Looks like I will be doing another update to the firmware in my DTR700 fleet tonight.
I successfully updated the firmware in my DTR700 fleet. I played around with the Manager Mode features. Remote Monitor, Remote Disable, and Remote Enable all work as advertised. I found the Manager Mode features in the DTR700 also works with the legacy DTR410/550/650 models. I tested the DTR700 Manager Mode features with one of my DTR650 radios. I was able to remotely monitor and remotely disable and enable the DTR650 from my DTR700, and vice versa. The DTR700 Manager Mode features appear to be backward compatible with the legacy DTRs.
Now for the BAD news. One of my DTR700 radios exhibited the occasional strange lockup behavior that I posted about earlier. The firmware update did not fix this behavior. I was out and about with the wife today and we were using a pair of DTR700 radios and mine locked up and played dead for a few minutes. The radio appears to be brain dead except for the display which appears normal. There is no response from the keypad or PTT or any buttons and no transmit or receive. It does send an acknowledgement to another radio talking to it to allow the other radio to continue transmitting but nothing is heard out of the dead DTR700. Pressing and holding PTT several times over about a minute eventually caused the radio to reset and reboot itself and then everything was OK after that.
The lockup happened after I got out of my car and right when I pulled the radio out of my coat pocket. We tested the radios only a minute or so earlier and everything was OK before getting out of the car. It was windy and cold and dry today. Very low relative humidity. I’m thinking the radio took a zap of electrostatic discharge (ESD) when I pulled the radio out of my coat pocket. If it actually is an ESD problem, i.e., has poor immunity to ESD, this is a hardware issue and something that might not be fixable with a firmware update.
I recently acquired two new DTR700s and two DLR1060s. I’ve been playing with them for about a week now. I have also experienced the random lockup behavior described by n1das. This happened shortly after I had programmed in a private group and put all four of my radios into this private group. I went out driving around, doing some range testing between the two DTR700s. Suddenly, I wasn’t getting any talk tone confirmations anymore. I pressed the PTT button a few more times and then the radio rebooted. When the radio came back, everything was normal again. This was with the R01.01.00 firmware. The conditions that night was cool and damp, so lots of humidity. I have since flashed to the latest firmware (R01.02.01) and am playing with it now. I really do hope the Motorola engineers look into this issue soon.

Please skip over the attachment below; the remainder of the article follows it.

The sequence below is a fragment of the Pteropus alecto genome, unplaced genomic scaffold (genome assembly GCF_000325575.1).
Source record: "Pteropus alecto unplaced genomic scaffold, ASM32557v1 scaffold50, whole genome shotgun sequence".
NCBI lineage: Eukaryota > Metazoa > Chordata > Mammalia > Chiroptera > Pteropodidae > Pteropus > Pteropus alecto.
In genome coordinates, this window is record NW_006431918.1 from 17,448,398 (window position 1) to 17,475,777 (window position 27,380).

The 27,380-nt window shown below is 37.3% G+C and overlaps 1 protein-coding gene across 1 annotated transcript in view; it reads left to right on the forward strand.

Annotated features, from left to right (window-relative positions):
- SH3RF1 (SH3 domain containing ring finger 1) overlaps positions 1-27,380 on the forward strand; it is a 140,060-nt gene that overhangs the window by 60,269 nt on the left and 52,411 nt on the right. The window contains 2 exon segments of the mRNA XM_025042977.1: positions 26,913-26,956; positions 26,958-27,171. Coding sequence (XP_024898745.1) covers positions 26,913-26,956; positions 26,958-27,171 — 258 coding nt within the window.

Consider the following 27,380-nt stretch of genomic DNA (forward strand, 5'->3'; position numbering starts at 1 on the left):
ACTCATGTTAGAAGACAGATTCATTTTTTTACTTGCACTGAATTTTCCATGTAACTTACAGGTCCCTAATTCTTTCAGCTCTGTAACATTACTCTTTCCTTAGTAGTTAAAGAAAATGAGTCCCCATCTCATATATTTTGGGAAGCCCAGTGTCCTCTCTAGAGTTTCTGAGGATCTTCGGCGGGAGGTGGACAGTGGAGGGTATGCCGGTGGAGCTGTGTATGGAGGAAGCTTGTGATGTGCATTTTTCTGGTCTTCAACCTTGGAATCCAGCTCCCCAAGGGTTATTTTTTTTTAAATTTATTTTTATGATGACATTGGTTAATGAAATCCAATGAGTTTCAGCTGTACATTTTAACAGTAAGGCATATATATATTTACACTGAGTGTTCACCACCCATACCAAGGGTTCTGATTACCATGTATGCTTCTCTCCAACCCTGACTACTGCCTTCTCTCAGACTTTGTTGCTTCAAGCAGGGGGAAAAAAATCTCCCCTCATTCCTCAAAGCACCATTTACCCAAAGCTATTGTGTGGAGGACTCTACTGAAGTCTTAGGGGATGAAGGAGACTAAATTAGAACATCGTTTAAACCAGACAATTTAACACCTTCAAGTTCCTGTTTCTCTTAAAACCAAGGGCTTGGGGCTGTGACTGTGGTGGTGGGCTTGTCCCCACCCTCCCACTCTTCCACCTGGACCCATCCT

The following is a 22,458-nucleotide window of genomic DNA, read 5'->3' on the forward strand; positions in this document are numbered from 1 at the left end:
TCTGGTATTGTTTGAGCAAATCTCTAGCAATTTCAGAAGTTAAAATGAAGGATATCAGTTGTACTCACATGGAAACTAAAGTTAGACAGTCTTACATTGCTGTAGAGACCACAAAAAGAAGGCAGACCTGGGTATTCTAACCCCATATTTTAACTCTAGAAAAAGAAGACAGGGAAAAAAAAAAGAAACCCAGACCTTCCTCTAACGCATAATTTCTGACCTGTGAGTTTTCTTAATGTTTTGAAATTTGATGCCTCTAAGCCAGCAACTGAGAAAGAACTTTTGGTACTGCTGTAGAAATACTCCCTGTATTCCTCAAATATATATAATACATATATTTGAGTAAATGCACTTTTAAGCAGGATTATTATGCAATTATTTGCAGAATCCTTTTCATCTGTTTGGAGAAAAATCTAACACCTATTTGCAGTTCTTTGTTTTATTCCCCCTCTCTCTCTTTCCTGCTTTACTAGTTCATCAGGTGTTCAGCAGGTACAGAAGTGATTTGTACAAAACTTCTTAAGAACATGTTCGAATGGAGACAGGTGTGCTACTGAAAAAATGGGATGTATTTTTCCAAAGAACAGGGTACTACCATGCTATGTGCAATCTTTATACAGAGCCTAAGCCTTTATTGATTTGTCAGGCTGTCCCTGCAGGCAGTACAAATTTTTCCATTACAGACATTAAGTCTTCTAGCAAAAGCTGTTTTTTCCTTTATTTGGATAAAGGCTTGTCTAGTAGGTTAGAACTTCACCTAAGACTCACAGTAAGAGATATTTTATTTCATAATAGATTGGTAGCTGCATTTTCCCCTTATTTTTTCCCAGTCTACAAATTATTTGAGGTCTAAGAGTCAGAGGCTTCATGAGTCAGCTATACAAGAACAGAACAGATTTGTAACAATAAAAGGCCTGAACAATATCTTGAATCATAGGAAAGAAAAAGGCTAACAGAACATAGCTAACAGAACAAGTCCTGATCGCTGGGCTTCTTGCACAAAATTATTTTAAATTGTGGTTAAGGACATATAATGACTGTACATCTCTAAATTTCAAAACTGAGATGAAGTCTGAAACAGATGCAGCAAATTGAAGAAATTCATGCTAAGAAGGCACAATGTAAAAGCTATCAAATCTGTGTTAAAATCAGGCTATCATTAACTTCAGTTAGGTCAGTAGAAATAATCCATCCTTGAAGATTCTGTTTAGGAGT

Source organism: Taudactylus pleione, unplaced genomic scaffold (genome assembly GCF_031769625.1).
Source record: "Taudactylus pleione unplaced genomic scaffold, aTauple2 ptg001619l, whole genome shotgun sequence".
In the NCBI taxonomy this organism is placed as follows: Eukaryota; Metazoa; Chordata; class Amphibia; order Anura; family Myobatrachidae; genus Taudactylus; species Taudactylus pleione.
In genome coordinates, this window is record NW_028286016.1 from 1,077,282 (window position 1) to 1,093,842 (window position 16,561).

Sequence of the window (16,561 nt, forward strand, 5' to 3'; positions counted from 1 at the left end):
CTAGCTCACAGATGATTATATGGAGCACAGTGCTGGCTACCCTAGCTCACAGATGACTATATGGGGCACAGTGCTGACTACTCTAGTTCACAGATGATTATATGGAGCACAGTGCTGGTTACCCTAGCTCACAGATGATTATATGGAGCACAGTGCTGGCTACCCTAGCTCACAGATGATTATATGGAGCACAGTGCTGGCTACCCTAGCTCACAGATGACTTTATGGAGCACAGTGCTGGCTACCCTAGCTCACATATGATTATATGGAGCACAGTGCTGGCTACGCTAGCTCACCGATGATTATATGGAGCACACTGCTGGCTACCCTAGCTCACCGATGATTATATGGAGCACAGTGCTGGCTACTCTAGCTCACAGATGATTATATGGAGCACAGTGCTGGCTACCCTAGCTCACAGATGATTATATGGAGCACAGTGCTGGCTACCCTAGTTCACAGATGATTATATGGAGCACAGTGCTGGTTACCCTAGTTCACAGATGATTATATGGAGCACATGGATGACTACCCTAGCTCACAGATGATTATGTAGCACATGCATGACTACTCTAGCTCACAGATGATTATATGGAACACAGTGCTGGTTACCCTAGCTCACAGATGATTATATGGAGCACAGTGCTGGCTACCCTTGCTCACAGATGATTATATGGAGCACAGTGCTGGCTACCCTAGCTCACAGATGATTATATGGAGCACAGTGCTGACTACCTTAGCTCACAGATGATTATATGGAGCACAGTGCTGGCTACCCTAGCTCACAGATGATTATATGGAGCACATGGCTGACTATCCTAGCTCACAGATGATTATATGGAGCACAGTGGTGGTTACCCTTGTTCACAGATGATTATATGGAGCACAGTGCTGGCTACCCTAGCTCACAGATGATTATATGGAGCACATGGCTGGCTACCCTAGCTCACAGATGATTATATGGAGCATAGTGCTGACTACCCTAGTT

(Remainder of discussion regarding output power moved to new thread here.)
It’s funny that you say that you wish the radios had more than 1 watt, and then go on to explain how their range is better than other radios. I consistently had better range with my DTR than with my 4-watt UHF radios. The higher frequency and frequency-hopping I think give the DTR it’s incredible range. It doesn’t need any more power, and by using only 1 watt, the batteries can last a LOT longer!
Greetings Andy! Thanks for the warm welcome. I agree that it is nice to have long lasting radios, battery-wise. Nevertheless, I can’t help but fantasize any improvements towards an ideal, optimal radio. If regulations allowed, I can imagine this radio having a continuous power range between say, 1mW and 5 Watts, fully variable. The transmit power would be varied according to a set bit error rate (BER) threshold that it tracks to (realtime power control like with CDMA). So if two radios were in a direct call at close range (e.g. between adjacent cabins in a cruise ship), maybe 1mW would be all it takes to maintain clear communications. Thus, the transmit energy would always be throttled to the minimum required between the two corresponding radios in direct call mode. It would also be great if the current transmit power was displayed to show the current efficiency. Of course this wouldn’t work if a broadcast to all radios listening to the same profileID, public or private group is desired. In this case, having standard selectable preset power levels (e.g. 100mW, 1W, 5W) would offer some of this desire to save battery life when range isn’t needed.
The other half of this fantasy is to imagine how much more sensitive the receiver portion can be improved upon (while maintaining or even improving upon hopping channel selectivity, blocking immunity, spurious noise generation, increased frequency stability, etc.) using state-of-the-art RF techniques and hardware materials. I wonder if some modified form of RAKE receiver is even possible with fhss (like as used in CDMA dsss systems) to help combine the mutipath signals instead of just rejecting them. -131 effective dBm? -137dBm? I can only dream.